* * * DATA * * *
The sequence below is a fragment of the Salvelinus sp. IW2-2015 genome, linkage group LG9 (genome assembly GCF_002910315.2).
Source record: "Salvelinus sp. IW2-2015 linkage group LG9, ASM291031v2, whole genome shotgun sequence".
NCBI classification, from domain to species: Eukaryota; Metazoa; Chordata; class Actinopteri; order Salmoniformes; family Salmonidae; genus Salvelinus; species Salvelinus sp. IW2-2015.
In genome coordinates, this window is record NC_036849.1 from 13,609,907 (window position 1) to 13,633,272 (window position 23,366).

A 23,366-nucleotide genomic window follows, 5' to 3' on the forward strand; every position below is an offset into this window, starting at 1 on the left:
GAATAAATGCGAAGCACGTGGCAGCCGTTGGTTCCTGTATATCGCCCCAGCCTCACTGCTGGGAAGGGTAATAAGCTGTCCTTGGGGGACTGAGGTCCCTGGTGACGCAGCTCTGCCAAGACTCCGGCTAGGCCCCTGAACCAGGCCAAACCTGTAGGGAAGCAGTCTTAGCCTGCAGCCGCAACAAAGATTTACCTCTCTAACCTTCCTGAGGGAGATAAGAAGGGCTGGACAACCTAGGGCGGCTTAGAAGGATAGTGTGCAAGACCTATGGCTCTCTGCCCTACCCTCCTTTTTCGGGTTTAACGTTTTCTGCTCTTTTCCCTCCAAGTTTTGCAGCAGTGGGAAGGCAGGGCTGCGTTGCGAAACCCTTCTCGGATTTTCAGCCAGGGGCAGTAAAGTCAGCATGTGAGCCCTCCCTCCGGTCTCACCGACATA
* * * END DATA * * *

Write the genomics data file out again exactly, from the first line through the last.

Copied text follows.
The sequence below is a fragment of the Salvelinus sp. IW2-2015 genome, linkage group LG9 (genome assembly GCF_002910315.2).
Source record: "Salvelinus sp. IW2-2015 linkage group LG9, ASM291031v2, whole genome shotgun sequence".
NCBI classification, from domain to species: Eukaryota; Metazoa; Chordata; class Actinopteri; order Salmoniformes; family Salmonidae; genus Salvelinus; species Salvelinus sp. IW2-2015.
In genome coordinates, this window is record NC_036849.1 from 13,609,907 (window position 1) to 13,633,272 (window position 23,366).

A 23,366-nucleotide genomic window follows, 5' to 3' on the forward strand; every position below is an offset into this window, starting at 1 on the left:
GAATAAATGCGAAGCACGTGGCAGCCGTTGGTTCCTGTATATCGCCCCAGCCTCACTGCTGGGAAGGGTAATAAGCTGTCCTTGGGGGACTGAGGTCCCTGGTGACGCAGCTCTGCCAAGACTCCGGCTAGGCCCCTGAACCAGGCCAAACCTGTAGGGAAGCAGTCTTAGCCTGCAGCCGCAACAAAGATTTACCTCTCTAACCTTCCTGAGGGAGATAAGAAGGGCTGGACAACCTAGGGCGGCTTAGAAGGATAGTGTGCAAGACCTATGGCTCTCTGCCCTACCCTCCTTTTTCGGGTTTAACGTTTTCTGCTCTTTTCCCTCCAAGTTTTGCAGCAGTGGGAAGGCAGGGCTGCGTTGCGAAACCCTTCTCGGATTTTCAGCCAGGGGCAGTAAAGTCAGCATGTGAGCCCTCCCTCCGGTCTCACCGACATA